The 2013 South African Reconciliation Barometer (henceforth SARB or Reconciliation Barometer) Report pays closer attention to the relationship between reconciliation, inequality and exclusion. It posits that reconciliation becomes difficult when social divisions are the result of unequal power relations that are being perpetuated in society. Reconciliation, exclusion and inequality are intimately tied to one another. More often than not an imbalance in power results in the material, symbolic, political and social exclusion of marginalised sectors of society.
Chapter one introduces the topic conceptually, demonstrating the need for us to engage with the relationship between reconciliation and economic exclusion under the adapted concept of radical reconciliation. Chapter two outlines the conceptual background and methodology of the SARB survey. The results to questions of unity, exclusion and division in South Africa are presented in chapter three. Key findings show that South Africans regard class to be the single biggest source of division, and the greatest impediment to reconciliation. Race relations, on the other hand, are seen to have improved since 1994, and race has shifted down to the 4th spot on the list of primary sources of division as rated by South Africans. However, further analysis demonstrates that in terms of the racial make-up of material exclusion, race and class remain intimately connected. It is therefore necessary to think more deeply about the nature of the relationship between these two sources of division.
Chapter four presents South Africans’ perceptions on political culture in relation to reconciliation. Key findings point to a significant decline in confidence and trust in governance institutions. In particular, results show a drop in citizen’s confidence in governance institutions, especially national government (10.8% decrease since 2012), as well as a 13% increase in the percentage of citizens who feel that government does not care about people like them. It is of interest to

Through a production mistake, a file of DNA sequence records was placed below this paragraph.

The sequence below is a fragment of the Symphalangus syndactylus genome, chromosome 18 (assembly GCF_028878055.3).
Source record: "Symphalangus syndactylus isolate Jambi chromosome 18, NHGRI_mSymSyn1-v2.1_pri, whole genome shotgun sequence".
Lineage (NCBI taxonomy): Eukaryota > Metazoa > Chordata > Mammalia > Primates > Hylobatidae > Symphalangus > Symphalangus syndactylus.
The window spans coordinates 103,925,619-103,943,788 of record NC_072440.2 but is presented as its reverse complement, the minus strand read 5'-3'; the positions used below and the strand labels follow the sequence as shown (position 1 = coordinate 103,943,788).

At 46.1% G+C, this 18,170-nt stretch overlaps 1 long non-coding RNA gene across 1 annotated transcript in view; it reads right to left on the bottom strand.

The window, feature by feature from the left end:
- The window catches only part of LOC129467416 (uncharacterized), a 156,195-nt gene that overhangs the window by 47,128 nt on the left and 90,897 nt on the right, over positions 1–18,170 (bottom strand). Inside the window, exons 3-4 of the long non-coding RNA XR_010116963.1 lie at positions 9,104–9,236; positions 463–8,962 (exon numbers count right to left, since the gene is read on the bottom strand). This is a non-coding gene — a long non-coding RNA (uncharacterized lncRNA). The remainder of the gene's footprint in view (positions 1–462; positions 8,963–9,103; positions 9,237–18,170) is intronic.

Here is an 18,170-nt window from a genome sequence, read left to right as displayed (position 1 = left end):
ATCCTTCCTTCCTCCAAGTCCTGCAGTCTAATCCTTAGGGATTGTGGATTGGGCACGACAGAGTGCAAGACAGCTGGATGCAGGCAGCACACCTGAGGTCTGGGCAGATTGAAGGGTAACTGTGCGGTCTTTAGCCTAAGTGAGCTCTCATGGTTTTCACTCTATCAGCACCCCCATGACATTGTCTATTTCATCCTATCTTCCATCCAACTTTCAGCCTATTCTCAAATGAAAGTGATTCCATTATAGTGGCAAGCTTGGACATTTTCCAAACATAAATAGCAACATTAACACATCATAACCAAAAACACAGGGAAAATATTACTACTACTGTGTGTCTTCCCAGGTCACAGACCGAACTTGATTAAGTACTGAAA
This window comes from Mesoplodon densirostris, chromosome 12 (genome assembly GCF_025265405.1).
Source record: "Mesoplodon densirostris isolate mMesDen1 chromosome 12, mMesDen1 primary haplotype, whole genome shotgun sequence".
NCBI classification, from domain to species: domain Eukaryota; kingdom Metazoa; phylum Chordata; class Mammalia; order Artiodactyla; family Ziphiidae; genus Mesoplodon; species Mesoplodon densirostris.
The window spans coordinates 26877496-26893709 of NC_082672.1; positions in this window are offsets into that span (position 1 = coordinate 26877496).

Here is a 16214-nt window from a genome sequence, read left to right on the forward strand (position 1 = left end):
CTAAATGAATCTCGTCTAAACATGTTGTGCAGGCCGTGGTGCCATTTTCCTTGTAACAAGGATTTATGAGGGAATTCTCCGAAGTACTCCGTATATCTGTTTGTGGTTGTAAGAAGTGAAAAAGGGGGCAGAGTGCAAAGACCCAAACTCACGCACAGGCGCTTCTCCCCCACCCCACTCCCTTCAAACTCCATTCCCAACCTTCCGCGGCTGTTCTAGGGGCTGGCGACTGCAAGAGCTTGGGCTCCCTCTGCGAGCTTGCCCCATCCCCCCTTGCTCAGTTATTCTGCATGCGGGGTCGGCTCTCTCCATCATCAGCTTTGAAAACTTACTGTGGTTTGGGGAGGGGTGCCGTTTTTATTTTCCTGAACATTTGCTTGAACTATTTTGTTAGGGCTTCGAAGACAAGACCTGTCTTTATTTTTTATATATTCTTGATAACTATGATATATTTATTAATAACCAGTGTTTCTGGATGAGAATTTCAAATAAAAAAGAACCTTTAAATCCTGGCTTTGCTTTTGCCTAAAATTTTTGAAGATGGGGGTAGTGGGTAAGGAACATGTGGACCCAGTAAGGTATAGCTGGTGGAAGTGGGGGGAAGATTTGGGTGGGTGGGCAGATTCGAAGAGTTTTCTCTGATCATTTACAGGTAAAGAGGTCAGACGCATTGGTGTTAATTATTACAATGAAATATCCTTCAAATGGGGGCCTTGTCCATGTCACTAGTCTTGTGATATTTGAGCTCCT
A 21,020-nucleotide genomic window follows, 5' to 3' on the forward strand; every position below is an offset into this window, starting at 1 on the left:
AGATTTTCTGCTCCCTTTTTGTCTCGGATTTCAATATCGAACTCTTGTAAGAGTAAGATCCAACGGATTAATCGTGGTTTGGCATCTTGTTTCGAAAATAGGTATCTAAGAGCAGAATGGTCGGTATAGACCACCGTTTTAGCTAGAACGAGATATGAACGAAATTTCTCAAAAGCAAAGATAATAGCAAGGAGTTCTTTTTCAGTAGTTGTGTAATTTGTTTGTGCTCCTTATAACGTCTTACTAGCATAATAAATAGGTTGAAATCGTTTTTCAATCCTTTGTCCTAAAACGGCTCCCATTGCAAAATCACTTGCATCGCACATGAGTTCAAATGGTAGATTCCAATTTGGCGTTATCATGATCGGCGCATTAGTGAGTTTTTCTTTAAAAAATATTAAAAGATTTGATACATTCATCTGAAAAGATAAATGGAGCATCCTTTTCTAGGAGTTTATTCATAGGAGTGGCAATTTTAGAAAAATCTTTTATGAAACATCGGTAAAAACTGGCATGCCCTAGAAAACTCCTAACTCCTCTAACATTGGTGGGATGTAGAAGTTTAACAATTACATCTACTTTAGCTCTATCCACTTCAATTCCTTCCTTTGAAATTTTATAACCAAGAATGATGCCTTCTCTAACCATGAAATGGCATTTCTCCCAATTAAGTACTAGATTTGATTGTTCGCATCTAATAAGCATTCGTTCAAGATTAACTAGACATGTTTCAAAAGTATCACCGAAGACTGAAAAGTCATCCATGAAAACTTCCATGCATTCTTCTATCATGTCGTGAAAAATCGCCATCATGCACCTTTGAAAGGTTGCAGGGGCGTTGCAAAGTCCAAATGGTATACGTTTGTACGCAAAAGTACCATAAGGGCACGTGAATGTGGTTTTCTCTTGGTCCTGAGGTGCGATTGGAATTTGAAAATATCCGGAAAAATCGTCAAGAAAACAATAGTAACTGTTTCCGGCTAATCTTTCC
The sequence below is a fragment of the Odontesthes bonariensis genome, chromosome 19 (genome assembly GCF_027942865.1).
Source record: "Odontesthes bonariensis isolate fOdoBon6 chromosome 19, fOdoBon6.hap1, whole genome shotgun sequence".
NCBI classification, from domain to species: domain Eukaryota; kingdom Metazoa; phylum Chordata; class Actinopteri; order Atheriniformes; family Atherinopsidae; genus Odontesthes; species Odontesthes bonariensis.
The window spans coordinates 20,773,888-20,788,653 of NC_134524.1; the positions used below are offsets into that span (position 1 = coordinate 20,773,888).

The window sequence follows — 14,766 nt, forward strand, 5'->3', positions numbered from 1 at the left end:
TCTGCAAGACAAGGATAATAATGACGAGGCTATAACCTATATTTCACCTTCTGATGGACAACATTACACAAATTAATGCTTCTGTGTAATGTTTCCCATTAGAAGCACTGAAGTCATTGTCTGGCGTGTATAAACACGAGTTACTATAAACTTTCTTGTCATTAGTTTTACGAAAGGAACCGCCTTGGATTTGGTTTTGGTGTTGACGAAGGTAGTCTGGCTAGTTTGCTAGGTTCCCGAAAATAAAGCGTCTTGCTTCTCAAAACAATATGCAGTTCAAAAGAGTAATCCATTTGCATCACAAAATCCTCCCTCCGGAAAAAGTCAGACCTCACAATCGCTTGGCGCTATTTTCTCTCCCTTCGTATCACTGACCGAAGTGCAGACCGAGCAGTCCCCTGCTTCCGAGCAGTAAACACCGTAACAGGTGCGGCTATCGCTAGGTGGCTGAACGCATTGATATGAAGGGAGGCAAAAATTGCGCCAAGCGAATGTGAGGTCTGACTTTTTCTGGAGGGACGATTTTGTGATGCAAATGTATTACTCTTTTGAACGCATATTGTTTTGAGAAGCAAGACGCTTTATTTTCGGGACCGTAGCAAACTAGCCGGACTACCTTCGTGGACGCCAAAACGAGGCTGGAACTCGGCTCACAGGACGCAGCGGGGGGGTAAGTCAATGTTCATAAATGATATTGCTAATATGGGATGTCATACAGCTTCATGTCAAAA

note that these declines occurred in the wake of the African National Congress (ANC) National Conference that was held in Mangaung in December last year, and in the run-up to the 2014 general elections. The previous time that we witnessed declines of this magnitude was in 2008, following on the ANC’s Polokwane conference and leading up to the 2009 general elections. It is too soon to tell whether this is a pattern, but may suggest that citizen perception about the efficacy of national governance is being impacted by what happens in the country’s ruling party.
Chapter five focuses on issues of human security. Results show that the perceived dirth of employment opportunities poses a threat to the sense of economic security of South Africans. In general the majority of South Africans describe themselves as ‘poor’ or ‘struggling but getting by’. A key finding of this section and for our understanding of radical reconciliation, is that when white South Africans are asked to compare their living conditions with the rest of South Africa, those in the middle (5–6) living standards measure (LSM) groups report that there are no South Africans who are worse off than them. This seems to demonstrate a lack of awareness about the plight of black and coloured South Africans in the lowest four LSM groups. In terms of religion, it is positive to note that South Africans express high levels of human security in this area.
Chapter six reflects on findings on race relations and historical confrontation. Results on levels of interracial contact demonstrate that material exclusion obstructs interracial reconciliation, as the majority of poor South Africans in the lowest four LSM groups are black and isolated from an interracial middle and upper class. Furthermore, it appears that low levels of interracial reconciliation between poor black and middle/upper class white South Africans may in turn impact on differing levels of agreement with the need for economic redress and victim support. Findings show that while all South Africans share a similar desire to forgive the injustices of the past and move forward, white South Africans are 20–30% less likely to agree with the need to continue to support victims of apartheid or that economic re-dress is required for reconciliation.
The concluding chapter pulls out key insights from these findings for the concept of radical reconciliation, which focuses on the relationship between economic inclusion and reconciliation. First, for radical reconciliation to proceed, issues of economic justice need to be central to the process of reconciliation. Second, the concept requires us to think more carefully about the relationship between different vectors of exclusion, such as class and race, in South African society. Third, radical reconciliation critiques the divisive nature of political party discourse which is counterproductive to the aims of building citizen’s confidence and trust in governance institutions. Finally, radical reconciliation recognises that in order to address questions of economic injustice, we also need to build intersubjective awareness and social relationships across intersecting race and class boundaries.